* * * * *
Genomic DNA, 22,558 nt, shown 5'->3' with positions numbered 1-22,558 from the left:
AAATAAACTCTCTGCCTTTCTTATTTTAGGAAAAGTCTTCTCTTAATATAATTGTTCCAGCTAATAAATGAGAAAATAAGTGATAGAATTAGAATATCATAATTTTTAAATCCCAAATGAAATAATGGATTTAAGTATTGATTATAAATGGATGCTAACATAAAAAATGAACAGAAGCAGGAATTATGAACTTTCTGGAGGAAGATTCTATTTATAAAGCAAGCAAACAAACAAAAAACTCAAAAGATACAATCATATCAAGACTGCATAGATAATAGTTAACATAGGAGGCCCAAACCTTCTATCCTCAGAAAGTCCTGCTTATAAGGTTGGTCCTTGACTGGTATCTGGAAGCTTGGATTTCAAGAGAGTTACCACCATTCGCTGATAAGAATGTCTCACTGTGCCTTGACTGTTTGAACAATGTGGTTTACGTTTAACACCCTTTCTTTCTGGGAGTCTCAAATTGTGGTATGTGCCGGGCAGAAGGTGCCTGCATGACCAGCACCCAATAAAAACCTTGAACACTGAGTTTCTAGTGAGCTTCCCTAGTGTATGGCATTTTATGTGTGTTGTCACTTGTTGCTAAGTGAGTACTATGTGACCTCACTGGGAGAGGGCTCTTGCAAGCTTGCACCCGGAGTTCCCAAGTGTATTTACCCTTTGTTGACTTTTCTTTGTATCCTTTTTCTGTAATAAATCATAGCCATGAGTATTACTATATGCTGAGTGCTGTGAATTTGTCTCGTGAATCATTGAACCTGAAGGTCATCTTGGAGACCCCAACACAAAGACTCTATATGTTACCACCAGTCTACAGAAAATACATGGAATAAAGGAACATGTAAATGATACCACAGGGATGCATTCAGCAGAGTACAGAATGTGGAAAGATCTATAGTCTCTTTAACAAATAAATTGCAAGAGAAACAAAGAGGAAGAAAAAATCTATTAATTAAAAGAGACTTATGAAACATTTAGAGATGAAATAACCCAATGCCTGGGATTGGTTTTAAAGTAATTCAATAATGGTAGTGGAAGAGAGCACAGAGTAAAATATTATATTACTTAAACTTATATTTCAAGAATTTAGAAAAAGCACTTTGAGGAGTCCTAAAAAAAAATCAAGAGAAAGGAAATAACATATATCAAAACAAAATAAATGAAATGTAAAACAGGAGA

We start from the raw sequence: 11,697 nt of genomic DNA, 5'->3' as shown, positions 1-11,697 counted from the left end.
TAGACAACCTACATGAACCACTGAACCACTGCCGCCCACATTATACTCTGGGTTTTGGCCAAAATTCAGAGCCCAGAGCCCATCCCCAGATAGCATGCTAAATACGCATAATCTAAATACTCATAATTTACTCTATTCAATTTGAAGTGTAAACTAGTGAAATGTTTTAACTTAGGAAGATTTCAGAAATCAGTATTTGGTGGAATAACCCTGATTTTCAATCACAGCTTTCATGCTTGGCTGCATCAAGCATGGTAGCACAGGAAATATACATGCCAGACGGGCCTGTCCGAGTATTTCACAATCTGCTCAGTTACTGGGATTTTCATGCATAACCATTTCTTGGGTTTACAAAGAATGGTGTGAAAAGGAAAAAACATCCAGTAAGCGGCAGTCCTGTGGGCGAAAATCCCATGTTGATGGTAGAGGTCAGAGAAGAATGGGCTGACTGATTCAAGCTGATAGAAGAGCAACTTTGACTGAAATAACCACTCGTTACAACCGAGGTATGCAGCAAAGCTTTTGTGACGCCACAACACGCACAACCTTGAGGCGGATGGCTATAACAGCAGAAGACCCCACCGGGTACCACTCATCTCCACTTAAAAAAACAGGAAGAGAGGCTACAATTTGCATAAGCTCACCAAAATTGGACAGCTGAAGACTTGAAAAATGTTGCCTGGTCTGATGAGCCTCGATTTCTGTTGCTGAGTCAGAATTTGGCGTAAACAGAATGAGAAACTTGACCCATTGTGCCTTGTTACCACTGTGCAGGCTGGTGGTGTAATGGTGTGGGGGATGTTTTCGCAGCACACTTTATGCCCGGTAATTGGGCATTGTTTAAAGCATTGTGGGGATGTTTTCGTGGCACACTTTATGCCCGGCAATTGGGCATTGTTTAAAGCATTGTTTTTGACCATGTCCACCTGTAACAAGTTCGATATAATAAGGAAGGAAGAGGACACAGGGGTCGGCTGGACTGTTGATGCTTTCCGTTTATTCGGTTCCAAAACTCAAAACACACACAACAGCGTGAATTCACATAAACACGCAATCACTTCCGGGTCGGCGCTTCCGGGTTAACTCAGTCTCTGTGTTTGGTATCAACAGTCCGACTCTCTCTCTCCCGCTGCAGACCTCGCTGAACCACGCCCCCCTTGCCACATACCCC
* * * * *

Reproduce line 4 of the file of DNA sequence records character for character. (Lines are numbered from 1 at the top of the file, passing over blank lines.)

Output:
TAGACAACCTACATGAACCACTGAACCACTGCCGCCCACATTATACTCTGGGTTTTGGCCAAAATTCAGAGCCCAGAGCCCATCCCCAGATAGCATGCTAAATACGCATAATCTAAATACTCATAATTTACTCTATTCAATTTGAAGTGTAAACTAGTGAAATGTTTTAACTTAGGAAGATTTCAGAAATCAGTATTTGGTGGAATAACCCTGATTTTCAATCACAGCTTTCATGCTTGGCTGCATCAAGCATGGTAGCACAGGAAATATACATGCCAGACGGGCCTGTCCGAGTATTTCACAATCTGCTCAGTTACTGGGATTTTCATGCATAACCATTTCTTGGGTTTACAAAGAATGGTGTGAAAAGGAAAAAACATCCAGTAAGCGGCAGTCCTGTGGGCGAAAATCCCATGTTGATGGTAGAGGTCAGAGAAGAATGGGCTGACTGATTCAAGCTGATAGAAGAGCAACTTTGACTGAAATAACCACTCGTTACAACCGAGGTATGCAGCAAAGCTTTTGTGACGCCACAACACGCACAACCTTGAGGCGGATGGCTATAACAGCAGAAGACCCCACCGGGTACCACTCATCTCCACTTAAAAAAACAGGAAGAGAGGCTACAATTTGCATAAGCTCACCAAAATTGGACAGCTGAAGACTTGAAAAATGTTGCCTGGTCTGATGAGCCTCGATTTCTGTTGCTGAGTCAGAATTTGGCGTAAACAGAATGAGAAACTTGACCCATTGTGCCTTGTTACCACTGTGCAGGCTGGTGGTGTAATGGTGTGGGGGATGTTTTCGCAGCACACTTTATGCCCGGTAATTGGGCATTGTTTAAAGCATTGTGGGGATGTTTTCGTGGCACACTTTATGCCCGGCAATTGGGCATTGTTTAAAGCATTGTTTTTGACCATGTCCACCTGTAACAAGTTCGATATAATAAGGAAGGAAGAGGACACAGGGGTCGGCTGGACTGTTGATGCTTTCCGTTTATTCGGTTCCAAAACTCAAAACACACACAACAGCGTGAATTCACATAAACACGCAATCACTTCCGGGTCGGCGCTTCCGGGTTAACTCAGTCTCTGTGTTTGGTATCAACAGTCCGACTCTCTCTCTCCCGCTGCAGACCTCGCTGAACCACGCCCCCCTTGCCACATACCCC